Thursday, 29 June 2017

What Should be the Real Concern...By Neha Khanna, Teacher, Sunbeam School Lahartara, Varanasi

                                         What Should be the Real Concern...

Einstein said "It is the supreme art of the teacher to awaken joy in creative expression and knowledge". Years ago, Einstein, an intellectual genius, had beautifully expressed his thoughts with such simplicity that somehow seems to be obsolete in the ever so fast moving world of today.

                  The tech savvy generation of the present world spends each day in the struggle of keeping pace with the swift changes that affect their world every now and then. The ones who are most affected by the changes in the face of education are the parents, and even teachers, who still live with their individual experiences and struggles of their student lives. They often develop certain inhibitions towards the increasing complexities of the education system and start bombarding their children with advice, suggestions, warnings etc. which eventually do more harm than good to them as it keeps adding on to the pressure on the children. Each step taken by the anxious parents act as bricks that build the humongous structure of pressure on the young impressionable minds.

                   The focus these days seem to be only on the marks and results of the students. In this process the students fail to enjoy the most endearing part of their education - the student life. We must have heard it before that the journey is more important than the destination. But we completely seem to ignore it when it comes to a child's educational journey. The fixation with the end results and the numbers reflected on the report card is so strong that it completely overpowers our moral reasoning.

                   Sadly enough, in the present educational system numbers seem to define and certify a child's capabilities. This clearly explains the obsession of the parents as well as the students with the results. It's high time we sit and ponder over what  will actually matter in the long run. Is it the numbers on the report card or the true qualities of a child that will make him/her a successful and more importantly a HAPPY person.
                  Our respected Prime Minister had rightly said "Never let the child in you die". But the question that we need to ask ourselves is "Are we taking away the childhood from our children?" Hope we all are in a position to give a confident NO as a reply to this question.

Monday, 19 June 2017

Getting on with Life Once a TV Series Ends by Aditi Agarwal, Student, Eco (H), Kamla Nehru College, DU

Getting on with Life Once a TV Series Ends 

When you invest hours upon hours in a story, the characters, the relationships, and the emotions, you form an attachment to that TV series. Watching it and waiting to watch it becomes a habit you can't seem to shake off. You think about what happened in the last episode you watched when you wake up and you wonder about what will happen next when you go to bed. You start breathing, living, and dreaming in the world of those beloved characters. You obsess and you want to get to the end. But when you do, it hits you like a sledgehammer.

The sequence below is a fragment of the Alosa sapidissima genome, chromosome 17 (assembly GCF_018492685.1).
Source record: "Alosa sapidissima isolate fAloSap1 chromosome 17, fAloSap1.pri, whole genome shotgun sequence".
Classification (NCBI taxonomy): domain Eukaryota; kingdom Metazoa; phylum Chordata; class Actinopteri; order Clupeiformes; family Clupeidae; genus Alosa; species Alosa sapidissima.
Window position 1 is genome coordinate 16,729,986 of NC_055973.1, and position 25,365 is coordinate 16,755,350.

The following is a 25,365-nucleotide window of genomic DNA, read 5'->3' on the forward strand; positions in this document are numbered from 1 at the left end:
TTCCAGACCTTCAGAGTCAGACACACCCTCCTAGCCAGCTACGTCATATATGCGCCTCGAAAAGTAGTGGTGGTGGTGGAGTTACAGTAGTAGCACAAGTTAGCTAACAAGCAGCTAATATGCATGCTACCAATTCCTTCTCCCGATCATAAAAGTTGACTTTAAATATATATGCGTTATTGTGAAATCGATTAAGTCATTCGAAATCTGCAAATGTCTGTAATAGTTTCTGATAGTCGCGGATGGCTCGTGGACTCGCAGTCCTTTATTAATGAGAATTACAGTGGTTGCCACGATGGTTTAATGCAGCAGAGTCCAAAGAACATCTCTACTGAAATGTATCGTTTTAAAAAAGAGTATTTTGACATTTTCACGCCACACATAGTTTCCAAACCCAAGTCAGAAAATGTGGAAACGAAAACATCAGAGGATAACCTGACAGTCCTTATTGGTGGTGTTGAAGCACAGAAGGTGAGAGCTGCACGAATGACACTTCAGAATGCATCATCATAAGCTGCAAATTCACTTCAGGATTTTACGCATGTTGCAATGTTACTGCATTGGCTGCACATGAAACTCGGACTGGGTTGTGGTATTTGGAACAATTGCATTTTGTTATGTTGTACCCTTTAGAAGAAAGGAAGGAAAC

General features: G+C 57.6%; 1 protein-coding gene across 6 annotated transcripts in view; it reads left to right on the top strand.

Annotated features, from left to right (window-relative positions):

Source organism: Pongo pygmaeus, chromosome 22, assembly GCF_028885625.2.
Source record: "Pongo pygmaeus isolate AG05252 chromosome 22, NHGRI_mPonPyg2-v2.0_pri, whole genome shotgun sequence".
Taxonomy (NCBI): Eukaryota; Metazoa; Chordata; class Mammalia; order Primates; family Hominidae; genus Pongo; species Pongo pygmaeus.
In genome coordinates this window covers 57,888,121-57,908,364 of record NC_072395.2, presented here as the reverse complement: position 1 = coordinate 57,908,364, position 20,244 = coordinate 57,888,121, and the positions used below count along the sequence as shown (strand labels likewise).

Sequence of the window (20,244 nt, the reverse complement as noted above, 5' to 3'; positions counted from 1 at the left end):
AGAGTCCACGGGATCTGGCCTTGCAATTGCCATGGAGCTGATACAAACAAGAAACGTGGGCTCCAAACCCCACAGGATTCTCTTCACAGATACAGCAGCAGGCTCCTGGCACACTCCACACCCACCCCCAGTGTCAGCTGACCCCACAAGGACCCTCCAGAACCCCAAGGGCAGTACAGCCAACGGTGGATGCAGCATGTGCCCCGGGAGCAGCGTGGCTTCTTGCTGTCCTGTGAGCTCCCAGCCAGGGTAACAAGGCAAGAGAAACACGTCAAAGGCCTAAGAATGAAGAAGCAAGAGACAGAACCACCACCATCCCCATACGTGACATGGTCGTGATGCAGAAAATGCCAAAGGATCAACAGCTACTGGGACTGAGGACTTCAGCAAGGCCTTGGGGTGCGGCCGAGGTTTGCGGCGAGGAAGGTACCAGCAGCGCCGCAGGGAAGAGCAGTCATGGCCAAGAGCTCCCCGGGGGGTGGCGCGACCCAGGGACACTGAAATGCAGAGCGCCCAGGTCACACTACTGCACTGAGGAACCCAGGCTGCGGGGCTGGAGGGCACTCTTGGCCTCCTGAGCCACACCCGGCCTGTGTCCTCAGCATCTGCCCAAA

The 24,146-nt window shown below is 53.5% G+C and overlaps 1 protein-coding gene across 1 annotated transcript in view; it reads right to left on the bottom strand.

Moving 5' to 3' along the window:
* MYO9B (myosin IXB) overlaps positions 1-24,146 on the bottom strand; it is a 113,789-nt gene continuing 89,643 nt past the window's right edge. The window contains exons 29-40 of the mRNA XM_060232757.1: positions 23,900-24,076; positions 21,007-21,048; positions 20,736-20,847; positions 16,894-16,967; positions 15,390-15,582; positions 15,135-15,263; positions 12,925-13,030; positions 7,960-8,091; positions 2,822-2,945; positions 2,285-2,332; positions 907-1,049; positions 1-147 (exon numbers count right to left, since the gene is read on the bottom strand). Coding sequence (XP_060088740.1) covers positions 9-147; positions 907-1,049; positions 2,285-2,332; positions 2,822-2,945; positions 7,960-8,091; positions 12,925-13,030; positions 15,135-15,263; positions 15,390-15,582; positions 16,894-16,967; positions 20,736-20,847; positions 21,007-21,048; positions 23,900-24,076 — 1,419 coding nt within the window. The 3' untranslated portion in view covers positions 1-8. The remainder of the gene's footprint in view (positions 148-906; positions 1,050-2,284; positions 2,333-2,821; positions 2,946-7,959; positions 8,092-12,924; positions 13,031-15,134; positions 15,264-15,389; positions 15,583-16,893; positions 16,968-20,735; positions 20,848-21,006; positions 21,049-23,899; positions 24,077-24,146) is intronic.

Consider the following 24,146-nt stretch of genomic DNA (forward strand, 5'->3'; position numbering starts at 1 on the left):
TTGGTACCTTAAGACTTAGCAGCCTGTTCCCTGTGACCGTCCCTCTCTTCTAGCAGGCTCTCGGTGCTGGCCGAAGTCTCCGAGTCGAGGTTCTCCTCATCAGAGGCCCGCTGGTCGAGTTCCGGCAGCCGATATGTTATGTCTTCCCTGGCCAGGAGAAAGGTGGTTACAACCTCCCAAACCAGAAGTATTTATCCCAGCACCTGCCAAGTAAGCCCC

It's not easy to move on from the life you had experienced alongside your own. It was as if it's yours, too. You were with them right there on the island, too. So, how to get out of the funk and get on with your life when it's ended?

Here are 5 ways how...


Well, isn't that the most obvious option? To stop obsessing over one thing, and to start obsessing over something else. As simple as that. Not exactly healthy. But, well, a person in need got to do what they got to do.


Get it out, darling. Whatever it is that comes to your head when you think of it, write it down in a separate notebook/ scrapbook. Paste pictures, and little trinkets that remind you of that favorite scene, write stuff about characters and write about your opinions on a particular twist that the new season brought about. And once you have it all poured over the pages, make a time capsule and put the notebook away for next, say, 2 years. You will reminisce and be so damn happy when you get to see it again.


It's the new cool. People love to find people with similar interests. Write reviews of episodes, your opinions about different relationships throughout the series, how it could have turned out better, how it couldn't have been any better, characters and their lives, the actors and their it out of your system.

If you have the funds and the time, you can start your own range of merchandise dedicated to the series. This will engage your creative sides and will make the ideas swirling inside your head a beautiful reality. This will get you to stop going crazy and will be like a productive transformation of the series in your life. Not to mention, you will make money out of it.
Who doesn't want an amazing pendant, or ring, or keychain, or mugs, or tee-shirts which reminds them of their beloved series?


Rewatch the whole series again. Maybe then you will get over it and stop obsessing. When it becomes predictable and not so wonderful anymore, maybe it won't be that great for you. Maybe you will realize that all it was meant for was 2 reruns and now it's time to move on.
 Getting over something isn't easy. It takes time and patience. A TV series is nothing different. So, try to get over it, do stuff that might help, but if you aren't able to move on, maybe you aren't meant to. Not yet.

(NOTE: This isn't only about moving on from a TV series. These steps can be followed to get over anything. If it's a relationship --with friends, with family, whatever --maybe you got to start trying. Or, maybe not. It's your call. Take your time. With a little improvising these steps can be used to get over anything in life. All you need is patience. And, a little faith.)